Sentiment among Japan’s largest manufacturers failed to improve in March as executives predicted the yen will rebound against the dollar, hurting exporters’ sales and profits.
The quarterly Tankan index was unchanged from minus 4 in December, the Bank of Japan said today in Tokyo. That was less than the median estimate of 25 economists surveyed by Bloomberg News for a reading of minus 1. A negative number means pessimists outnumber optimists.
A weakening currency and gains in stock prices this year are giving only a limited boost to confidence as exporters struggle to regain ground lost when the yen surged to a postwar record in October. Today’s report showed that executives expect the sentiment index to remain negative at minus 3 in June and the yen to strengthen about 6 percent from today’s level to average 78.14 per dollar this fiscal year.
“The Tankan signals business managers think it will take awhile for the economy to regain momentum,” Hideo Kumano, chief economist at Dai-Ichi Life Research Institute in Tokyo and a former BOJ official. “They’re still concerned about the risk of the yen appreciating again because they’ve been traumatized by a strong currency.”
The yen weakened 0.3 percent to 83.18 per dollar as of 12:02 p.m. local time. It slid 10.4 percent last quarter versus nine developed-nation peers, according to data compiled by Bloomberg. The Nikkei 225 Stock Average rose 0.8 percent after reports of stronger-than-forecast consumer sentiment and spending in the U.S.
The currency forecast was the strongest since comparable data was made available starting from the March 1997 survey, the BOJ said. The level is also stronger than the 82 break-even point companies said they can remain profitable at in a government survey released in February.
Large companies surveyed in the Tankan said capital spending would be unchanged this year from last year, today’s report showed.
Sony Corp. more than doubled its annual loss forecast, while Panasonic Corp. and Sharp Corp. predicted record losses. The survey indicated the nation’s largest service providers fared better in the quarter, with their sentiment rising to 5, the highest since June 2008, today’s report showed.
In South Korea, consumer prices rose 2.6 percent in March from a year earlier, the slowest pace in 20 months and Moody’s Investors Service raised the outlook on the country’s A1 credit rating to positive from stable, citing nation’s fiscal strength and increased resilience to market turmoil.
China’s Purchasing Managers’ Index rose to a one-year high of 53.1 in March, China’s logistics federation and the National Bureau of Statistics said yesterday. The gauge has a pattern of rising each March. In contrast, a PMI from HSBC Holdings Plc and Markit Economics showed manufacturing contracting and export orders falling.
Home-building approvals in Australia unexpectedly declined in February by the most in four months. A report later today is forecast to show exports in Indonesia climbed 6.4 percent in February from a year earlier, according to economists surveyed by Bloomberg News.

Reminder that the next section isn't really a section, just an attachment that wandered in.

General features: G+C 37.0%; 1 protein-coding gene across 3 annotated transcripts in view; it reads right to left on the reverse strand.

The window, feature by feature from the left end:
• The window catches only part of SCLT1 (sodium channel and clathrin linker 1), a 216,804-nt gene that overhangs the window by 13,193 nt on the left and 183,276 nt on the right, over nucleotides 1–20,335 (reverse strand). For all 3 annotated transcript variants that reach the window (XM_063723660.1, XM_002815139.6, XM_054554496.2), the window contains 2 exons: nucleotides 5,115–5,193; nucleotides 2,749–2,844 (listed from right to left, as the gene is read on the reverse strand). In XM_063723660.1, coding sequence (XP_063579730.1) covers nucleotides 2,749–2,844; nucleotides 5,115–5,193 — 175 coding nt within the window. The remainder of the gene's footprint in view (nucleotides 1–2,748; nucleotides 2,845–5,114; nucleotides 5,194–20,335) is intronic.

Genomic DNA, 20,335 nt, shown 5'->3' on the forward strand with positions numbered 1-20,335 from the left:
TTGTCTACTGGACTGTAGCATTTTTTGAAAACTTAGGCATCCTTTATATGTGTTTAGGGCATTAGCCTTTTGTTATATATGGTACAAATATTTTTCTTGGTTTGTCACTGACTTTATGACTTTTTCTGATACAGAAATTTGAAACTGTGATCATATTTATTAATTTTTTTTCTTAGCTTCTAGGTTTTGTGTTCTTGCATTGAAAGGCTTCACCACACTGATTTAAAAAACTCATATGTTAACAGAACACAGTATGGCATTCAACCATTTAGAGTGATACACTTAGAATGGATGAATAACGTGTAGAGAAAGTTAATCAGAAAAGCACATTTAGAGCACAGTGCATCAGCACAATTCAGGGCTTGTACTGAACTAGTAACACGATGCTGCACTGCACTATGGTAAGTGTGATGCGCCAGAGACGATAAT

The unemployment rate in the Euro region probably rose to 10.8 percent in February while a PMI manufacturing gauge was unchanged at 47.7 in March, according to Bloomberg surveys. In the U.S., the ISM’s factory index probably rose to 53 last month from 52.4 in February, economists said.
A government report last week showed that Japan’s industrial production unexpectedly dropped in February after previously rebounding as disruptions from flooding in Thailand faded away. Policy makers are counting on reconstruction spending after last year’s earthquake and tsunami to help propel a rebound from a contraction in 2011.
“Companies are concerned about global demand, oil prices and the slow boost from reconstruction,” said Hidenobu Tokuda, an economist at Mizuho Research Institute Ltd., who accurately predicted large manufacturer sentiment. “Recent economic data and financial markets have shown Japan’s recovery is underway, but that can’t instantly erase corporate pessimism.”
Gross domestic product may have expanded an annualized 1.7 percent last quarter after a 0.7 percent contraction in the final three months of last year, according to the median estimate in a Bloomberg News survey of analysts.
The Japanese currency hit a post-World War II high of 75.35 against the dollar in October, eroding profits of exporters earned abroad and jeopardizing their competitiveness. Expanded monetary stimulus by the central bank on Feb. 14 aided weakening.
Sony, Japan’s largest electronics exporter, said in February that it predicted its loss in the year ended on March 31 would widen to 220 billion yen, more than double its previous estimate. Panasonic, Japan’s biggest appliance maker, also widened its annual net-loss forecast to a record 780 billion yen, it said in February. Sony earned 70 percent of its revenue outside Japan and Panasonic 48 percent.
BOJ may consider expanding its asset-purchase program if the yen moves “drastically,” Dai-Ichi Life Research’s Kumano said.
BOJ policy board members are scheduled to meet April 9-10 and April 27. The central bank held off from expanding asset purchases at its meeting in March as it monitored improvements in the economy. It expanded bond purchases by 10 trillion yen and set a 1 percent inflation goal in February. Consumer prices excluding fresh food rose 0.1 percent in February.